For nearly two decades, Parliament saw discussions and debates on corporatisation of major ports. Different forms were proposed, discussed and abandoned. The 2020 Budget referred to corporatising at least one major port and having it listed in the stock exchange.
According to the observations of the Parliamentary Standing Committee, reasons for the delay in getting the law in place are due to the resistance from Port Unions and the challenges in getting the law passed in the Rajya Sabha. Finally, the Major Ports Authorities Act, 2021 was passed, repealing the Major Port Trust Act of 1963.
What the act hopes to do
The new Act intends to decentralise decision-making and infuse professionalism in the governance of major ports to encourage the expansion of port facilities and ease trade and commerce. Quick decision-making benefits all stakeholders involved and improves project execution capacity. The Act realigns the central port governance model to the landlord port model — which is a lean and efficient strategy.
Even though the new law is in place, there is not much action in the exercise of corporatisation of major ports. The Kamarajar Port in Ennore, Tamil Nadu, which is the only corporatised port, was incorporated as a Public Limited Company in 1999.
Coastal States have not been happy. Goa’s objection was that the new law would make Goa’s land laws redundant in the context of areas governed by the Board. Tamil Nadu is of the view that States’ powers would be diluted.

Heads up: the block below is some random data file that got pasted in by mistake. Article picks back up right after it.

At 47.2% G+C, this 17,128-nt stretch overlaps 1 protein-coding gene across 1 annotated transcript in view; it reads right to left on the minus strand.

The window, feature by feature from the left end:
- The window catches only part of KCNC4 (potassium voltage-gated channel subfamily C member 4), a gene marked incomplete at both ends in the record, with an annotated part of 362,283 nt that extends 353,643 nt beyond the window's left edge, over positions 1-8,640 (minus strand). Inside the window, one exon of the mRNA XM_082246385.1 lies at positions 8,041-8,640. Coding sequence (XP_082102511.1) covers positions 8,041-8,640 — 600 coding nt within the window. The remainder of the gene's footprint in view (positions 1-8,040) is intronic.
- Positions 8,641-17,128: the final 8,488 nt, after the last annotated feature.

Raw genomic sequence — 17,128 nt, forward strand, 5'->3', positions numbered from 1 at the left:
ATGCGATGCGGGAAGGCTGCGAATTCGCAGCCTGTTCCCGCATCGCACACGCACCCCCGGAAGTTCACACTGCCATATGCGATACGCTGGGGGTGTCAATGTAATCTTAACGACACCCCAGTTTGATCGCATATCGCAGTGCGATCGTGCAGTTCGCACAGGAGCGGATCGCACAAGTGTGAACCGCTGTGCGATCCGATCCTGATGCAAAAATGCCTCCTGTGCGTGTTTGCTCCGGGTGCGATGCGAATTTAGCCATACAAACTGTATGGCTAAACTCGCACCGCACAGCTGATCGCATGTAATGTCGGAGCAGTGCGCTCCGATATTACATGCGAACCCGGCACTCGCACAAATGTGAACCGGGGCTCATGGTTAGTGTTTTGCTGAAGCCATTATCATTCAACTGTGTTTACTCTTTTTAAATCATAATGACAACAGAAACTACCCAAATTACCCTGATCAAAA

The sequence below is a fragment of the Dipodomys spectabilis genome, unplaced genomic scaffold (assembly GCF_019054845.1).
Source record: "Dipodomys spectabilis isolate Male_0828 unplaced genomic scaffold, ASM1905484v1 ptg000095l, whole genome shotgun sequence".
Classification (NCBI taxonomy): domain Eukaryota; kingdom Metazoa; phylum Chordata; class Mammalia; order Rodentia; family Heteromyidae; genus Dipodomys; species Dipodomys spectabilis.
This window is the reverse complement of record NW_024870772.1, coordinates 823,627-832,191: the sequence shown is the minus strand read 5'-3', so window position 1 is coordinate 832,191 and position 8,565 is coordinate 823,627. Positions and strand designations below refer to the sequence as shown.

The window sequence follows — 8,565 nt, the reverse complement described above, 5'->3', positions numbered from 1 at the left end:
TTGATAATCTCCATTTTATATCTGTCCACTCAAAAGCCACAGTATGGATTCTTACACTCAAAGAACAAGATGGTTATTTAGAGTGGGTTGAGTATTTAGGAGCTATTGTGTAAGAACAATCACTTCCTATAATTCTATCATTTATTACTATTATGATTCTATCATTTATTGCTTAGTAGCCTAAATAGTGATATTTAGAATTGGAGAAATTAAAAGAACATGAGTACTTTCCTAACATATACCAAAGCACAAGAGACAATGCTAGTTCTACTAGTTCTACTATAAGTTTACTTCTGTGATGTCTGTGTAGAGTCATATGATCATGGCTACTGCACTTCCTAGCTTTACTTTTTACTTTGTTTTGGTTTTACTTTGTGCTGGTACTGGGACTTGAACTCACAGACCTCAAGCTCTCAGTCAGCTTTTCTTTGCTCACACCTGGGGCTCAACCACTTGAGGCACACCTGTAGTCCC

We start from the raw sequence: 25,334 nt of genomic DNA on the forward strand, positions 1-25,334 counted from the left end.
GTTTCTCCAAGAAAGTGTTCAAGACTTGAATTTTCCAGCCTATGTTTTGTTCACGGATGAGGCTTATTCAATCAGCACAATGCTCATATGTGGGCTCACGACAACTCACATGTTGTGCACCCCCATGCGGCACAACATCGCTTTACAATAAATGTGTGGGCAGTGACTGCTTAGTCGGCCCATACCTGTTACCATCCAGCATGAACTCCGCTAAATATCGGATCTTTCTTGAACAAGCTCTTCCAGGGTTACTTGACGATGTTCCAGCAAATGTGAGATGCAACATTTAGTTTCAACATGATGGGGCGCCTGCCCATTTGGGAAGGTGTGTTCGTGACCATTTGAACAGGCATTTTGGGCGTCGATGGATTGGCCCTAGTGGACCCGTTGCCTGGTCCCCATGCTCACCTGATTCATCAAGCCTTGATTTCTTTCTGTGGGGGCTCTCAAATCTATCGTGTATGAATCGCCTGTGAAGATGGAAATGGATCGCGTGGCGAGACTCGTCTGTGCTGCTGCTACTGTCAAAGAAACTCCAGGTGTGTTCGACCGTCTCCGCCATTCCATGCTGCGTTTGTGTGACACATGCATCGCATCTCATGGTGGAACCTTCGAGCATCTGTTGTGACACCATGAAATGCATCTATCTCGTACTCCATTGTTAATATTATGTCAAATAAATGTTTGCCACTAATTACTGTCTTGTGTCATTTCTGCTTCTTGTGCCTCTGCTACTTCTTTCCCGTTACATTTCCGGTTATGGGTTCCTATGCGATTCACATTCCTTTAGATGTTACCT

Need of the hour
Though corporatisation and disinvestment are completely different, the political discourse in our country considers them both as the same. Hence, it has become a sensitive political decision even though corporatisation is the need of the hour.
The new law has simplified the composition of the port authority’s Board and mandated the presence of independent members which would strengthen the decision-making process. The States, Ministry of Defence, and Customs are also represented. The Act also envisages a member representing the employees of the major port authority.
An adjudicatory board would carry out the residual function of the erstwhile tariff authority for major ports and also address the disputes between ports and PPP concessionaires. The port authority has also been given the power to fix tariffs as a reference for bidding in PPP projects.
The Board has full power to enter into contracts; planning and development; fixing tariffs; except in the case of national interest, security and emergency. The Board is also entitled to create a specific master plan in respect of any development or infrastructure.
The Board has borrowed the concept of ‘corporate social responsibility’ from the Companies Act, 2013 which it may use for utilising its funds to provide social benefits including development of infrastructure in areas of education, health, housing, accommodation, skill development, training and recreational activities.
Need to See it through
If this law is implemented in letter and spirit and the Board lives up to the objectives of the Act, then the benefits of corporatisation of major ports would be achieved without actual corporatisation. Unfortunately, the lofty ideals in the law have not been translated into action even in the constitution of the Board. As an example, the members of the Board of the Chennai Port Authority are all representatives of the government and vacancies still exist in the context of members representing interests of employees as well as independent members. Similar is the case in Mumbai Port Authority, Cochin Port Authority and Deendayal Port Authority.
It is unfortunate that the mandate under Section 3 of the new Act — which talks about the constitution of the Board with independent members and members representing employees — is yet to be achieved.
The author is an Advocate and Tax Consultant
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